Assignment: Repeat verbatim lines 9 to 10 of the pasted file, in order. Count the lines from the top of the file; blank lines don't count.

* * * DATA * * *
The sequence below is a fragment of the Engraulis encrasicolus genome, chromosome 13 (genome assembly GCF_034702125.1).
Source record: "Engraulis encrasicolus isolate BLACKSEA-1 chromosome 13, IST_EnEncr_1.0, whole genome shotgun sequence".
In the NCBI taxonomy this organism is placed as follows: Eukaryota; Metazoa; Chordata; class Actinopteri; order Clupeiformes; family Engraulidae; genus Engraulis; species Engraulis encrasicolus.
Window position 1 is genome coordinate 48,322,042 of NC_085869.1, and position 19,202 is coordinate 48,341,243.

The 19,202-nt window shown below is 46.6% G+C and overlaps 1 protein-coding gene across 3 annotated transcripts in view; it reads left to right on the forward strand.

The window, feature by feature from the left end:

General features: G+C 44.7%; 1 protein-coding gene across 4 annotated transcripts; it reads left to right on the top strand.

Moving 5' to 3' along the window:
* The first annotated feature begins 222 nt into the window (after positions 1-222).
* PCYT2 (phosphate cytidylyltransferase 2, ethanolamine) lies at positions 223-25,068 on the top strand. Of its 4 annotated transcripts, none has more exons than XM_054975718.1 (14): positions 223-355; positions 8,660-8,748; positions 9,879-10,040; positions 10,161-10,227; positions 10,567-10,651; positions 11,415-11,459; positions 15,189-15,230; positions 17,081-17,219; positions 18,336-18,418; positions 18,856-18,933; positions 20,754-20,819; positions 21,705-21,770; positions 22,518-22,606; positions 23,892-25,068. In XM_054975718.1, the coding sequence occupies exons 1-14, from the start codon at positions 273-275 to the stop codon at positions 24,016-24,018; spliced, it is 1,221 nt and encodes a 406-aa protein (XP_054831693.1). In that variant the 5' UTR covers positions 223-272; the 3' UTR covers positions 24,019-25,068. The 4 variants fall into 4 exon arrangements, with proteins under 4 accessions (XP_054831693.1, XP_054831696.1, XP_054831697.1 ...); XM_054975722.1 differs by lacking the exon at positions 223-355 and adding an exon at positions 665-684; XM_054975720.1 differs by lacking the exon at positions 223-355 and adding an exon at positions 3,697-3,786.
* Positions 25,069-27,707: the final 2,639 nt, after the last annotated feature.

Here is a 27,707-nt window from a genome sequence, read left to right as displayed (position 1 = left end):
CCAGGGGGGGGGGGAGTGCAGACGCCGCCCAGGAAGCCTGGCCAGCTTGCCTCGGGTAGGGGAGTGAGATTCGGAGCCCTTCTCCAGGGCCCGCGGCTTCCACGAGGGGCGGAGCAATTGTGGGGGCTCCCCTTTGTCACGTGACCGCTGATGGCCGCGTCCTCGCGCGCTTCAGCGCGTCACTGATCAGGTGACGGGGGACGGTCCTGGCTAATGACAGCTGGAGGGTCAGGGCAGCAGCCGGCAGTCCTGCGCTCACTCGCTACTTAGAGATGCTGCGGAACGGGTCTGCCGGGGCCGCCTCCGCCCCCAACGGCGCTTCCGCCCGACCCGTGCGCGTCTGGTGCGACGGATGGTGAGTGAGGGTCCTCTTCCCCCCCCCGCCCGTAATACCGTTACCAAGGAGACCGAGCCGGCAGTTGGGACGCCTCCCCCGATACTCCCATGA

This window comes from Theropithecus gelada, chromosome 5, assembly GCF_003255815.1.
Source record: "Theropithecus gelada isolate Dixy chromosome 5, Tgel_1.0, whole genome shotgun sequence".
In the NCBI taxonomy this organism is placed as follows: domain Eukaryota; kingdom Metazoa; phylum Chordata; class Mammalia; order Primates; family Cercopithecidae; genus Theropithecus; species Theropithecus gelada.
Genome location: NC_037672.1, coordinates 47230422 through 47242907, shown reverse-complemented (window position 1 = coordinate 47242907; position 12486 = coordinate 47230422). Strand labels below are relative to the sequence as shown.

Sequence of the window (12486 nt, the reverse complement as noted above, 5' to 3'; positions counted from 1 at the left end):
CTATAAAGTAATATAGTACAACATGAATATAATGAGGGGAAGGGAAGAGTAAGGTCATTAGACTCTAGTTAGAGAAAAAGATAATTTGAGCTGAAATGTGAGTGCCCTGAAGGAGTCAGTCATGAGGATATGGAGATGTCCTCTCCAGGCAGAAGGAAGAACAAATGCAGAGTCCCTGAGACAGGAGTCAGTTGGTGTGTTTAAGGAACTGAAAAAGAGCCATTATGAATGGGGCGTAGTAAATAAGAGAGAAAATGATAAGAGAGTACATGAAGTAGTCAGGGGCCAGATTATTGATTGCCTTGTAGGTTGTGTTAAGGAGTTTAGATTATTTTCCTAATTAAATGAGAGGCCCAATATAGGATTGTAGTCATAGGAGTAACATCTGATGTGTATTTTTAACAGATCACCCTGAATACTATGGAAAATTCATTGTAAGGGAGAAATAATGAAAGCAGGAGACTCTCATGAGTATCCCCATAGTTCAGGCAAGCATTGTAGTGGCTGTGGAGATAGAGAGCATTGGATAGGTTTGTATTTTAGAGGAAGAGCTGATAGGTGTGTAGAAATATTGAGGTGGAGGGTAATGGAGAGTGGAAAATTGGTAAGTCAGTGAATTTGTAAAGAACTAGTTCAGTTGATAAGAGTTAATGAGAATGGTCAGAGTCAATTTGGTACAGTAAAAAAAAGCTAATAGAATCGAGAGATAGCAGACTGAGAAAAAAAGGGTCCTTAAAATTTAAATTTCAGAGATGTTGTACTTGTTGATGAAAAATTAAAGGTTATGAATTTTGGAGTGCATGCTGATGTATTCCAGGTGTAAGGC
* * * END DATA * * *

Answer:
* The first annotated feature begins 222 nt into the window (after positions 1-222).
* PCYT2 (phosphate cytidylyltransferase 2, ethanolamine) lies at positions 223-25,068 on the top strand. Of its 4 annotated transcripts, none has more exons than XM_054975718.1 (14): positions 223-355; positions 8,660-8,748; positions 9,879-10,040; positions 10,161-10,227; positions 10,567-10,651; positions 11,415-11,459; positions 15,189-15,230; positions 17,081-17,219; positions 18,336-18,418; positions 18,856-18,933; positions 20,754-20,819; positions 21,705-21,770; positions 22,518-22,606; positions 23,892-25,068. In XM_054975718.1, the coding sequence occupies exons 1-14, from the start codon at positions 273-275 to the stop codon at positions 24,016-24,018; spliced, it is 1,221 nt and encodes a 406-aa protein (XP_054831693.1). In that variant the 5' UTR covers positions 223-272; the 3' UTR covers positions 24,019-25,068. The 4 variants fall into 4 exon arrangements, with proteins under 4 accessions (XP_054831693.1, XP_054831696.1, XP_054831697.1 ...); XM_054975722.1 differs by lacking the exon at positions 223-355 and adding an exon at positions 665-684; XM_054975720.1 differs by lacking the exon at positions 223-355 and adding an exon at positions 3,697-3,786.